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Before I go any further, let me explain something about the "mystique" of Machu Picchu. Machu Picchu first started being built in the 1400s. Several people have asked me if it was a defendable fortress. While it is secluded and has some natural defenses (like cliffs on three sides), it is not really a fotress. The city walls do not resemble medieval castles and could easily be hopped over. There were sentries, but as it took a week to hike to Machu Picchu, an approaching army would be easily spotted. There were no barracks or stockpiles of weapons found at Machu Picchu. The largest evidence against Machu Picchu being a fortress was that people abandoned the site once the Spanish invaded (instead of retreating there). Cuzco was the capital of the Inca empire, and it is more likely that Machu Picchu was a holy site and retreat for royalty. Remember a couple entries ago when I listed the things the Incas found most sacred? Mountains, earth, the sun, and water (especially water coming from a mountain). Well, Machu Picchu has all 4, including a year-round source of water coming from the mountain. Every other building at Machu Picchu is a temple of some sort. Well, that's what the experts think. EVERYTHING about Machu Picchu is an educated guess. The Incas have no written history, and the Spanish never knew that Machu Picchu existed. It sat unoccupied for 500 years before accidentally being found in 1911. The "mystique" of Machu Picchu is that it could have been anything. It could have been a site to communicate with aliens for all we know. However, in this entry, I'll stick to what the "experts" have agreed upon instead of creating my own theories.

We left the royal residence and walked down the stairs by the fountains. I stopped for a picture next to the llama, and as I was slowly moving in closer for a better picture, the llama whipped around and went eye to eye with me. It may not look like it the picture, but llamas are big, and they spit. The llama let our a huge fart, started pooping on Machu Picchu, and emphatically let me know that I was encroaching on his territory. I sheepishly backed away and joined Megan at the bottom of the stairs.

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We followed the path laid out by the guide book, walked by the Temple of the Sun, took in some of the views through the Temple of the 3 Windows, and paused a minute to rest in the courtyard.

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The coolest part to me about Machu Picchu (and this may be because I'm an engineer) was how the Incas carved useful objects out of huge pieces of rock, integrated the natural shape of the mountain into their buildings, and somehow everything remained perfectly intact for 500 YEARS with NO maintenance. Here is a picture of a torch holder carved from a huge rock. You can also see in one of the pictures how the carved the stones to fit together like a jigsaw puzzle. The only collapsed wall I saw during the whole day was in the Temple of the 3 Windows, and that happened when the Incas were still living in Machu Picchu.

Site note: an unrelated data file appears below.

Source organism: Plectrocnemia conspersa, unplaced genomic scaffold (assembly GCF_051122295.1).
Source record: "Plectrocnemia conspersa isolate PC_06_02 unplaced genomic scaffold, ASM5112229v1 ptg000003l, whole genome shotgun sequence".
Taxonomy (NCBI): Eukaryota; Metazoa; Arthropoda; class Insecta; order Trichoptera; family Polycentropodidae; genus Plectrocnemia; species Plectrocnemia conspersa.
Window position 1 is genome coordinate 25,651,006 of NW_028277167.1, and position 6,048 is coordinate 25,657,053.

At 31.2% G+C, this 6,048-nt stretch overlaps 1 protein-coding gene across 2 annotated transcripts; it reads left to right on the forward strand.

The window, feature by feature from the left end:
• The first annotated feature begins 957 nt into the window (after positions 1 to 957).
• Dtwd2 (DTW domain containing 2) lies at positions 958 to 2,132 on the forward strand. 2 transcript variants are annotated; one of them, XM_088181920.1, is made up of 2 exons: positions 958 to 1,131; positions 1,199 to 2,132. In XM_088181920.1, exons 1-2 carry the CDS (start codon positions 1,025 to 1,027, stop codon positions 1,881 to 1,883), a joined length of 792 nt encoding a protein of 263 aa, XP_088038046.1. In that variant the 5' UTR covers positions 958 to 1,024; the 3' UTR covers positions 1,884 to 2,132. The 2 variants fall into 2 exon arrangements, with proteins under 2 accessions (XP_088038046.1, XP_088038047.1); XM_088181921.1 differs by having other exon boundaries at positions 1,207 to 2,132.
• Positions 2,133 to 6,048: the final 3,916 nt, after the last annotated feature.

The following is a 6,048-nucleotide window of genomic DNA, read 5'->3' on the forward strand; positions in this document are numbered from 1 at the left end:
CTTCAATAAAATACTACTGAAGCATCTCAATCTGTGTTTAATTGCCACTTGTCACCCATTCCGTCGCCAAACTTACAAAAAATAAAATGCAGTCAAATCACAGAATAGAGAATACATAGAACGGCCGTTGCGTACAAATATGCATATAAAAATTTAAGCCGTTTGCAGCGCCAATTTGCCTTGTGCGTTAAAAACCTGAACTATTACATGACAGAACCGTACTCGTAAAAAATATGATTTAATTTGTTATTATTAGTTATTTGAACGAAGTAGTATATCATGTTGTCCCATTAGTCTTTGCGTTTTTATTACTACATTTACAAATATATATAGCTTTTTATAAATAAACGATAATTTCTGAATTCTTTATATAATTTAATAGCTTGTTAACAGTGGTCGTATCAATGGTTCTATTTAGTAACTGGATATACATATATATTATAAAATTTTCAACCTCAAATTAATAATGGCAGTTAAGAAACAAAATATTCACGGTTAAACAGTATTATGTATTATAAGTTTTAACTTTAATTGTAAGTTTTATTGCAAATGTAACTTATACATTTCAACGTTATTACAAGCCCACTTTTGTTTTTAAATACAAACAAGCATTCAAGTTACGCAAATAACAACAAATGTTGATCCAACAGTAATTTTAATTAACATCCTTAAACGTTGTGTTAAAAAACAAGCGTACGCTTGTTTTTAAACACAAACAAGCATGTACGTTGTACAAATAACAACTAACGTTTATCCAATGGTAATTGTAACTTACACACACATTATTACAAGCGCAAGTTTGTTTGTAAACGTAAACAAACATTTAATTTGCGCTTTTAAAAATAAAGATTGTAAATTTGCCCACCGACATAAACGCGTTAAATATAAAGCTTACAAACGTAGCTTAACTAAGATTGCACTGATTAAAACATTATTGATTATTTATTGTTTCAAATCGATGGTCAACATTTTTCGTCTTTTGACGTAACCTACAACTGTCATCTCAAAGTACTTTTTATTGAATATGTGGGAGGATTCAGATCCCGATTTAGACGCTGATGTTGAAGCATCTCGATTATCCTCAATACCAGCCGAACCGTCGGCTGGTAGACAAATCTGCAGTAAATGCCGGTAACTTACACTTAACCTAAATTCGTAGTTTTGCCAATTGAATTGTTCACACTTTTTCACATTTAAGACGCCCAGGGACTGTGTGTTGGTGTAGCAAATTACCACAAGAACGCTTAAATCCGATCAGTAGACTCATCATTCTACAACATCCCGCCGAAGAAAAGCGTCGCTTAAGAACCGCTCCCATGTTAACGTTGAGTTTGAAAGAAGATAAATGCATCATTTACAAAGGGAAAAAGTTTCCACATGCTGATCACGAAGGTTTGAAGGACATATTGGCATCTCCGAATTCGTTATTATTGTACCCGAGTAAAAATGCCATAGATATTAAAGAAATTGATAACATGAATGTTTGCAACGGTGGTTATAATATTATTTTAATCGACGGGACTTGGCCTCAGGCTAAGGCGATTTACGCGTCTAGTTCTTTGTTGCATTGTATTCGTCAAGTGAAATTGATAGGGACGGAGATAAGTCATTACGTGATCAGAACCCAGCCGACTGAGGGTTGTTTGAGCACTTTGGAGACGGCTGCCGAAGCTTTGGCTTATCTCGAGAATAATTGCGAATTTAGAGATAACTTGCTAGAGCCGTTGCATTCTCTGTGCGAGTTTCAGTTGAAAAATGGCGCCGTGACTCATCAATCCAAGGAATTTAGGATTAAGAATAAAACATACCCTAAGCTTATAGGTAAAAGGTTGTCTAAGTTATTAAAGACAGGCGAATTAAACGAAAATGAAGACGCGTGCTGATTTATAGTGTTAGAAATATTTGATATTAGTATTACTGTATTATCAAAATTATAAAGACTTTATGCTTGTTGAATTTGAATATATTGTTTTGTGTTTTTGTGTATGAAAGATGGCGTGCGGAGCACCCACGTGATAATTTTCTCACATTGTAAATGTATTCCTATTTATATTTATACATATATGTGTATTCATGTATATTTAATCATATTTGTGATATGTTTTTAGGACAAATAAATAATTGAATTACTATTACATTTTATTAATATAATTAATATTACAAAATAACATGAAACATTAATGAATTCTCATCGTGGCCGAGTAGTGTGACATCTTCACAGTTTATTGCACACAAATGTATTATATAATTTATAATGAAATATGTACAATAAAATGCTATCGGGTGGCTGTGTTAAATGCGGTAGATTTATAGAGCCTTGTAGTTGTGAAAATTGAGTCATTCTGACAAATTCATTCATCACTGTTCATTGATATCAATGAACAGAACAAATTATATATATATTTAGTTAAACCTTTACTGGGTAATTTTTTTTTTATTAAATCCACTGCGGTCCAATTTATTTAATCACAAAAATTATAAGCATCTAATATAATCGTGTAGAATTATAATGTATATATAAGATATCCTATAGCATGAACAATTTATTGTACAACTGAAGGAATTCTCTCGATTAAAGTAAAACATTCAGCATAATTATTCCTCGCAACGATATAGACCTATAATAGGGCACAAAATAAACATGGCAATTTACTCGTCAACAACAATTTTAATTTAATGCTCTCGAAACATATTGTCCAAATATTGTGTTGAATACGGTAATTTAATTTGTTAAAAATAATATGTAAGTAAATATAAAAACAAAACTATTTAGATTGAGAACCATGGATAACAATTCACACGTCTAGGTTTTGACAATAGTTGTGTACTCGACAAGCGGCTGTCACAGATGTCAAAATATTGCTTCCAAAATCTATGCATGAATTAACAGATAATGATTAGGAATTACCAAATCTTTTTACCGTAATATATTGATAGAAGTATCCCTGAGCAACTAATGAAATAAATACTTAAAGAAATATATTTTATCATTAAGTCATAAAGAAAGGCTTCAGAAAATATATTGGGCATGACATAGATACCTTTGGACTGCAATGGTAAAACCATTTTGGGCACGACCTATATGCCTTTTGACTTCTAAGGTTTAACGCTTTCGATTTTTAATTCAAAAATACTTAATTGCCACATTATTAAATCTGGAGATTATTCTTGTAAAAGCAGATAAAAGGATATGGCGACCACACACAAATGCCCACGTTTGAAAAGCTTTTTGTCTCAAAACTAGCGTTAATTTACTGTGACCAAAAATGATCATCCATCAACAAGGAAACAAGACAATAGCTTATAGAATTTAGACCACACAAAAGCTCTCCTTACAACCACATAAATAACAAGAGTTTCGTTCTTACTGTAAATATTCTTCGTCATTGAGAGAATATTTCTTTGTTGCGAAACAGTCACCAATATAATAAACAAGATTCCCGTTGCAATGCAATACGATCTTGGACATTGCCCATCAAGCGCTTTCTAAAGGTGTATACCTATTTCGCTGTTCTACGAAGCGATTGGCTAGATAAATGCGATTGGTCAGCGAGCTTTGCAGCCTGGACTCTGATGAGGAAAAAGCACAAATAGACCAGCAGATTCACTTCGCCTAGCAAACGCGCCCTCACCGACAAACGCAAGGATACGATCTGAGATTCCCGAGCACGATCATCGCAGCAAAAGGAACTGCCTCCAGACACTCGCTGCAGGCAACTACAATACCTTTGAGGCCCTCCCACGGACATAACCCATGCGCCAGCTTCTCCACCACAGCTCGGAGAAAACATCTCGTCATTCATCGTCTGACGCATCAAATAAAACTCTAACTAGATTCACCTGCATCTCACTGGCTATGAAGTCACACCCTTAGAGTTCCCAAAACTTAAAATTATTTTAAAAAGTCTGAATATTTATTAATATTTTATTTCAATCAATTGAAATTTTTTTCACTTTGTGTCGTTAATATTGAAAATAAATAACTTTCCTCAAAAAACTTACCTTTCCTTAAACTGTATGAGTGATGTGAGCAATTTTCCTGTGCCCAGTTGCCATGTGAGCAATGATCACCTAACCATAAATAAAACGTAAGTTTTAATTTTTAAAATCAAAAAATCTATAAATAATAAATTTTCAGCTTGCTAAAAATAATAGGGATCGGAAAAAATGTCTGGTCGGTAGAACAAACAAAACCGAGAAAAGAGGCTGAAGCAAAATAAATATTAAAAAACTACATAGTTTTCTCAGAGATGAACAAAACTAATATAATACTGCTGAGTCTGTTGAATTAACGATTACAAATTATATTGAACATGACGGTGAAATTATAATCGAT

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We made our way up to one of the most holy sites at Machu Picchu, Intihuatana (meaning the "Hitching Post of the Sun"). If you look at the main picture, it is the pyramid in the back left corner. At the top of Intihuatana is a carefully carved rock. Initially this site received its name because it was believed that during the summer solstice (the most holy day) that the sun would align directly over the site and create no shadow, as if the sun was resting all its weight on the rock. More recently a new theory has arisen. Now it is thought that the Intihuatana stone is actually an abstract representation of Huayna Picchu (which rises directly behind the stone), since the rock closely mimics the shape of Huanya Picchu (see picture below). There are also several other examples across the Inca Empire where the Incas paid homage to the mountains by carving replicas (like the rock in the Colca Canyon).

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I mentioned earlier how Macchu Picchu has cliffs on 3 sides. Well, being on top of a mountain, they had to use every available space. The cliff next to Intihuatana was terraced and used for farming. I could barely walk down the steps, much less carry anything down them. I am only 3 steps down and can reach straight out to touch where I started.

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We walked down from Intihuatana and walked to the far end of Machu Picchu near the base of Huayna Picchu. The most anticipated part of the trip was climbing Huayna Picchu, but the rain had made everything super slippery and we wouldn't be able to see anything from the top anyways (even from the top of Intihuatana the rest of Machu Picchu was lost in a cloud). We ended skipping the trail up to Huayna Picchu, although I think it may have been closed anyways (I didn't see anyone make their way up). We walked down past the artisan's wall (giant wall that even had rain spouts) and past the wall that supposedly had a bird in it. I think the experts are really reaching on this one, check out the picture of Megan pointing to it, you can supposedly see the beak, the head (with a little bird on top of it), the neck, the body, and the tail feathers. I also added a picture of Megan walking through a double doorjam (an entry way with two door frames) which usually signified you were entering an important area.